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  • Advices: Career Questions - Lost/Confused?

    Hi all,

    Hoping to start this thread so that cotters who'd just step into the workforce can post their worries or confusions here, so that we can learn from more experienced people in the workforce.

    Working is not only about the quality of work, it's also about the rapport building between your colleagues, how to leave a good impression to your superior, etc

    I'm sure as time goes by, we all can learn from mistakes and that's how we gained experience..but

    Let me just start...

    I just want to know

    1) How can one be proactive in work?
    2) If you find that your job is getting mundane and routine and bored, how do you bring it up to your boss?
    3) Is it better to be humble or to be confident?
    4) What are some of the taboo words that bosses don't like to hear?



    Last edited by cUp; 14-07-2005, 10:45 AM.

  • #2
    cUp, how to be proactive in your work is up to you. For me, in my ex-company, my boss gave me immense freedom to explore new ways of doing things, so that really boost my morale of thinking of new policies/ways to help the business. IMO, your direct boss is also important because he/she must give you the chance to explore and speak up. Then you will be more proactive in work.

    Now my question:
    1) I am just into my new job as a manager with 3 staff under me. At first I thought I should build a friendly rapport with my staff cos I dun really believe in "I'm the boss & they are my staff" thing. I believe in a peaceful environment with team work. But I have been warned by my superiors that by being too friendly with them they will take me for granted, cos I treat them as friends. They have not yet taken me for granted but will they? Should I start to be strict with them? What will they think if I suddenly change from a friend gal to a fierce boss?

    Comment


    • #3
      1) How can one be proactive in work?

      During the course of your work, you may have discovered better ways to work or how to improve the work processes. Do bring that up to your boss and colleagues and suggest solutions to work problems and boost efficiency.

      2) If you find that your job is getting mundane and routine and bored, how do you bring it up to your boss?

      As long as you are coping well with your current workload, it's always good to ask your boss if you can help out on new projects or take on new responsibilities. But it's really important to assure your boss that you are ready to do new things.

      3) Is it better to be humble or to be confident?

      Be humble enough to stay level-headed and share credits with your teammates....but be confident enough to assure your co-workers and bosses that you will do your best and that you are a responsible and effective worker.

      4) What are some of the taboo words that bosses don't like to hear?

      I guess negative words like "I can't do it", "I'm not sure", "it's not my fault" or "It's too difficult". Bosses would rather hear solutions than problems!

      Just my thoughts

      Comment


      • #4
        Winkie: I'm not a manager myself so I might not to be the best in dishing out advice. Having studied a bit of organizational psychology and HR before, I can only give some general suggestions.

        I believe your initial approach to create a good rapport with yr subordinates is always a good one. No matter what is the culture of yr organization is like (traditional hierarchical style vs the modern american style of management), it is often important to create a positive atmosphere in the office. More so that the newer generation these days don't like to be stifled and ordered around by superior in a autocratic and restricted style; and the increasing emphasis on staff motivation to achieve beter productivity. Give them enough freedom to do what they feel is the best approach for themselves to achieve greater productivity. But as a manager, be also there to guide them with your experience when they are lost.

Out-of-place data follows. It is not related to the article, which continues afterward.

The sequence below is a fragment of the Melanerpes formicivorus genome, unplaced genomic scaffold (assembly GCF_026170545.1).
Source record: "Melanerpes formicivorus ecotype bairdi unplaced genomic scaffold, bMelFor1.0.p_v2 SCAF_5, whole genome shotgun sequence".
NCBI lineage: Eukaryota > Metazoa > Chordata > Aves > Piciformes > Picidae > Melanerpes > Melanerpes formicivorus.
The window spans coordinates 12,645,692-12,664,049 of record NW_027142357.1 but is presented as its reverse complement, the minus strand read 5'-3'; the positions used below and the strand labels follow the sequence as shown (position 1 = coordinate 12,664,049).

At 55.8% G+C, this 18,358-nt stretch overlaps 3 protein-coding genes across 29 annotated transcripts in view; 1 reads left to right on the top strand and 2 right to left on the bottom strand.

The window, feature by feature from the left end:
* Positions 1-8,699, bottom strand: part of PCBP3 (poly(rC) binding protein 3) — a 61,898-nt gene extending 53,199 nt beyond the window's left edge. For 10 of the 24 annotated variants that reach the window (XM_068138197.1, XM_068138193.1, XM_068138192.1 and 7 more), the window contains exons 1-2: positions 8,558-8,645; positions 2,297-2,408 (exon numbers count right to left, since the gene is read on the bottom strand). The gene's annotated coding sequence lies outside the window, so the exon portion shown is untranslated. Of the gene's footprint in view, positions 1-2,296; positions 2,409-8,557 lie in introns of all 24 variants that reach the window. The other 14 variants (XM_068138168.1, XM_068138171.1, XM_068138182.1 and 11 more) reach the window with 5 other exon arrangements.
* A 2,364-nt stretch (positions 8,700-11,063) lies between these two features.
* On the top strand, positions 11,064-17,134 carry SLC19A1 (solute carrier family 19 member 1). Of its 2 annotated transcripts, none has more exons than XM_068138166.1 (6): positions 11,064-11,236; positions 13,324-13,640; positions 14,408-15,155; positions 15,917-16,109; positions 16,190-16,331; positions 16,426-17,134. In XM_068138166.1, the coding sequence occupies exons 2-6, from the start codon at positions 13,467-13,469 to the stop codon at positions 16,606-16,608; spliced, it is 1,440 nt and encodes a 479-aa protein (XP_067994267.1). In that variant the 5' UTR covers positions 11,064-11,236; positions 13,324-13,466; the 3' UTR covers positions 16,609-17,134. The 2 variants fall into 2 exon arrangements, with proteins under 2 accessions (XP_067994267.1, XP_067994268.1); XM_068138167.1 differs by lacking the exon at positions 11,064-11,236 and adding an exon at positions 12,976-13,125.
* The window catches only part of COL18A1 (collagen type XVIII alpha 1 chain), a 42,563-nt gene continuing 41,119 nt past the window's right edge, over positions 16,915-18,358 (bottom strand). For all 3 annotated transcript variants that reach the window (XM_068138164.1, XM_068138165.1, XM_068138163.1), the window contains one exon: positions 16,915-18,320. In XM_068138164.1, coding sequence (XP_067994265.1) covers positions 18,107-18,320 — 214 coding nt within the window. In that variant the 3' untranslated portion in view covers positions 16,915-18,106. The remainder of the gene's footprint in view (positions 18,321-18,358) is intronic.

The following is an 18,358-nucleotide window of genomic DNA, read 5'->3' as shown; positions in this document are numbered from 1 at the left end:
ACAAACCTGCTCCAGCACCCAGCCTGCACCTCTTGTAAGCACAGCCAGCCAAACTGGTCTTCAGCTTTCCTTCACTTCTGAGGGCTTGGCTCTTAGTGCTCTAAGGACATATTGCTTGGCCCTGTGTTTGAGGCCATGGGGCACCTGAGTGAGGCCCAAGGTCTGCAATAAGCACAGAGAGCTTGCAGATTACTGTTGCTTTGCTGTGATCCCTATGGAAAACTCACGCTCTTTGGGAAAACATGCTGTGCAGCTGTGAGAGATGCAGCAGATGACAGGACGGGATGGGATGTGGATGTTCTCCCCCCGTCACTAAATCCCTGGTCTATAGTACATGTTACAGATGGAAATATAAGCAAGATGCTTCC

As for the concern of them taking u for granted, I believe that won't happen if u draw a line. Maintain the warm attitude, but not to lose yr 'dignity' by say, gossiping with them which may make them lose their respect for u. Be helpful to them when they are still new and exploratory, but not 'spoonfeed' them. Basically trying to maintain a balance between being task and relationship oriented. Being a manager u would be pretty busy yourself, so there won't be much time for u to spare to spend too much time doing what they were supposed to do. When they make mistakes, if it's the first time, correct them gently. If repeated, maybe have a talk with them to ask them why they keep making the same mistakes and ask if there are any problems on their sides. Lastly, do be open for feedback as well.

        Haha, so much for the above. Most of them are probably very theoretical which just provide a general guide. Humans interactions in real life can be very complicated so it's up to your instincts how to treat them. Eg, knowing and understanding their personalities, working styles and preferences help a lot too as u will know when it's time to adopt a more autocratic or delegative approach to yr subordinates. The challenge is to achieve a balance as to when to use these different approaches. I believe your experience will make u a good judge to use which at when.

        Hope this helps a bit.

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        • #5
          Wow Vanessa....well said!

          Comment


          • #6
            Haha..no la.. but thanks anyway.

            Easy to say but may be harder to apply in real life.

            Comment


            • #7
              Thanks all for replying

              I find that i'm very passive at work. I seldom have new ideas or coming up with good ideas..i'm less creative.....So when someone gives me instructions to do anything, I do not think on the spot. Instead, i will go ahead and follow the instructions and when met with obstacles then i'll try to resolve or ask...
              sounds so dumb!

              And right now, im doing more of admin duties..so my job is rather mundane and no challenge..

              I often use the word "i'm not sure if im correct but i'll try to explain..." and sometimes if the thing dont relate to me in anyway in my jobscope, i'll say "im not sure..." sigh..because my company is very big and has lots of division, so when come to some division thingy, im really not sure because i just joined the company 4-5 mths or so..so i'll usually ask my colleagues to advice because shes in charge of the stuffs..

              i guess it left a bad impression to my boss.....

              Is there anyway to train up? or? I'm more technical person so i need to really feel the thing and the processes then i'll understand better....if you talk to me, and want me to give u a solution/new method right away, i find it difficult to do so..am i slow?

              and sometimes u do get misunderstood by your bosses, and that'll leave an impression. Though not a very big thing. But will you explain? or just leave it? Because if you try to explain it, it's like very petty of u...